John Anderson, Bell Potter Securities
Telstra holds market-leading shares across all vital telecommunication segments and is likely to retain these positions in the future. While the telecommunications space is fiercely competitive, Telstra has a significant competitive advantage via its extensive mobile and wireless networks. Decommissioning the copper network reduces capital intensity within the business. Telstra can redirect capital to the higher growth mobile segments.
Premier Investments (PMV)
The Smiggle retail brand offers top customer value, and there is significant upside if it’s successfully established in new markets across Europe and North America. Owning brands enables Premier to control product placement and pricing to offset discounting from online competitors. Via an integrated retail platform, PMV can add more brands to drive greater asset diversity. A strong balance sheet provides potential funding to acquire distressed brands.
ASX Limited (ASX)
Long term earnings growth is underpinned by stock exchanges increasing in value. As the dominant markets operator, we expect the ASX to sustain a competitive advantage that should protect EBIT margins of about 70 per cent over the next decade. The ASX is financially robust, offers a good balance sheet and strong cash flows amid tight cost controls.
Goodman Group (GMG)
Goodman owns, develops and manages industrial real estate, including warehouses and logistics facilities. Low interest rates could continue to attract investors to industrial property given the yield spread above bonds. New fund inflows would add to Goodman Group’s fee revenue. Although it’s not risk-free, funds management vehicles bestow annuity-like characteristics to revenue.
Retailing businesses are cyclical. In our view, the future performance of the Australian economy and consumer spending levels remain unclear in the short term. The company’s department stores face intense online competition from international apparel retailers and Amazon. The shares have performed strongly in the past six months, so investors may want to consider taking a profit.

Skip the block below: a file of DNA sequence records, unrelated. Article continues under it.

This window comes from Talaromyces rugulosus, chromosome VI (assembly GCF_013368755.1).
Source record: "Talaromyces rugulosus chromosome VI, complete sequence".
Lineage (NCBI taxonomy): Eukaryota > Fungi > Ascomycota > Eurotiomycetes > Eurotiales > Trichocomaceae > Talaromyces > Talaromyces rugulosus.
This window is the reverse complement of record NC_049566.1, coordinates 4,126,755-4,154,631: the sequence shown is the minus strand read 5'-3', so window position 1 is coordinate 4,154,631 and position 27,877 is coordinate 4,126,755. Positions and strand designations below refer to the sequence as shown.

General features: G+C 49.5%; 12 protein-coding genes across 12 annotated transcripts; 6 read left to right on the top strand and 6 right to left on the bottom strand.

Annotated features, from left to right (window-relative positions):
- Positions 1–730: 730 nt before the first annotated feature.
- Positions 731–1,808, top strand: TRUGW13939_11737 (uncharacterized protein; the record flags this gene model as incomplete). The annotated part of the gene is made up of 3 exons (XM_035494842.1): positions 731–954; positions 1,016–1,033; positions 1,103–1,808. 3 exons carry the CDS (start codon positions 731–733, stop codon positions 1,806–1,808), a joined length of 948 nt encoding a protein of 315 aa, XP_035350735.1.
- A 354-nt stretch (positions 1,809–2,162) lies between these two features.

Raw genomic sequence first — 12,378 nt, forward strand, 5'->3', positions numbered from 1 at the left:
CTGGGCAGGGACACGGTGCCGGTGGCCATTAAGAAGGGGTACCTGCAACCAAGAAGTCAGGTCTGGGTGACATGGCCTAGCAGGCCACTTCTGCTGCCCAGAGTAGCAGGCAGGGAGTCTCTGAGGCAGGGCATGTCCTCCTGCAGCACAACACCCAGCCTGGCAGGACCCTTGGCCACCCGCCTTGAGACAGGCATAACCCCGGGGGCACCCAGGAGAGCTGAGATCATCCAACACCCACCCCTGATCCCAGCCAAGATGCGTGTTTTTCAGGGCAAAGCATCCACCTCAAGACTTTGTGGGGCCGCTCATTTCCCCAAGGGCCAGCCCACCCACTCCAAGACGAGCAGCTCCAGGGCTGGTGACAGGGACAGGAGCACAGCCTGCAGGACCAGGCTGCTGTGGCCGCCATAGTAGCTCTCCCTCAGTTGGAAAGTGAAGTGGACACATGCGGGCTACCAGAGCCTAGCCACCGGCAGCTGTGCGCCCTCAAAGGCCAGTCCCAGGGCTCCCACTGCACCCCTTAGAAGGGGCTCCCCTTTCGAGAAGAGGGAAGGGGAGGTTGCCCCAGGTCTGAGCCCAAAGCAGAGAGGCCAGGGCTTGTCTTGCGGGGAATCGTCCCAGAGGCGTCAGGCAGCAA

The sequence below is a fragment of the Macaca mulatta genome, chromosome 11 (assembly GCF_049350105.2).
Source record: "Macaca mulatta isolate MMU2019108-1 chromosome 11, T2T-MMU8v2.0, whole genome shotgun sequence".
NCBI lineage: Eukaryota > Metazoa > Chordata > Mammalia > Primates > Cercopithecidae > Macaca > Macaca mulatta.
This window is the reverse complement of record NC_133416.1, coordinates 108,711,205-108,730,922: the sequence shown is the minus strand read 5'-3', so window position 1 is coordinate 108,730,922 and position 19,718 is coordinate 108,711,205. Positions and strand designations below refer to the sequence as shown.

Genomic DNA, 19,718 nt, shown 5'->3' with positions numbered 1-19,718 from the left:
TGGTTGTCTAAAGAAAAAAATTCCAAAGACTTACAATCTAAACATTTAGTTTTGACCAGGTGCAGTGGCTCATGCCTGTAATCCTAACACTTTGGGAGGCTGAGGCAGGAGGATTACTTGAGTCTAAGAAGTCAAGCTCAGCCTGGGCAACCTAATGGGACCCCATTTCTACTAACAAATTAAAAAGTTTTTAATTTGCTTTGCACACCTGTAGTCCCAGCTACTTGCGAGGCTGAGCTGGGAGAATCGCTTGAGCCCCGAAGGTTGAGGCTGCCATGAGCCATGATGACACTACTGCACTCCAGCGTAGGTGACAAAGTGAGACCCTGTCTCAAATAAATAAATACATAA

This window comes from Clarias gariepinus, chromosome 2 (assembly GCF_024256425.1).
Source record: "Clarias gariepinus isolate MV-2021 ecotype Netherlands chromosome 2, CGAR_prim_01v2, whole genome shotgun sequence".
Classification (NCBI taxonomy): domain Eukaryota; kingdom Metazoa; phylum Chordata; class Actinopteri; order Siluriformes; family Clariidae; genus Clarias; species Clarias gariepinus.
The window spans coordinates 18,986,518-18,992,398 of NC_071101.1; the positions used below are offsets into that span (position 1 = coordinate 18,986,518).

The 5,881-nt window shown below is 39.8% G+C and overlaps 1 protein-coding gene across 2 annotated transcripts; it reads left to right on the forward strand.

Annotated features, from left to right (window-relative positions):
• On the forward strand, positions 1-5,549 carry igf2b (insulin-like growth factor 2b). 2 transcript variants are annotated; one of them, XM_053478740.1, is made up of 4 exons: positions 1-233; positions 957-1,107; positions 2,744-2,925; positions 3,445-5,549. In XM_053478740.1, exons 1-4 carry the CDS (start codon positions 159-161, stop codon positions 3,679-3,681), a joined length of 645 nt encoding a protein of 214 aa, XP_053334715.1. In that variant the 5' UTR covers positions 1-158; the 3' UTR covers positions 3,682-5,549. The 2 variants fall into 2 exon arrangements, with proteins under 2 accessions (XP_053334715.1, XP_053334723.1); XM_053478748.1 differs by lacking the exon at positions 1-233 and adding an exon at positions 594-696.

The real estate group owns and manages office and industrial properties. More people working from home is putting downward pressure on office rents. In our view, the impact from COVID-19 is likely to result in more vacant office space. Better growth opportunities exist elsewhere, in our view.
Samuel Crompton, Shaw and Partners
Class Limited (CL1)
CL1 develops cloud-based administration software and provides it to self managed super funds and other investment entities. CL1 is successfully executing on its strategy. The ReckonDocs acquisition is a good fit and the company expects it to be earnings accretive in fiscal year 2022. The company is successfully integrating prior acquisitions.
Amaero International (3DA)
The company makes large format, complex components in metal with laser-based additive manufacturing processes for the defence, aerospace and automotive sectors. In its latest quarterly activities report, 3DA announced it had accepted a purchase order from Raytheon Intelligence and Space. Amaero and Raytheon will collaborate on developing additive manufactured components in new materials. Recent deals paint a bright outlook.
Develops and sells computer software for the design of printed circuit boards and other electronic products. In our view, ALU delivered a softer than expected 2021 half year result, with challenging macro conditions impacting licence sales. ALU’s long term goal of transforming the industry through market dominance is appealing, but we continue to remain cautious on the timing of a COVID-19 recovery, which keeps us on the sidelines for now.
Beach Energy (BPT)
Produces oil and gas in five basins across Australia and New Zealand, and is a key supplier of gas to Australia’s east coast. We recently downgraded our recommendation on Beach Energy to neutral. In our view, there are no material catalysts on the horizon, and the stock has lost positive momentum. Investors should keep on top of the news flow for any developments.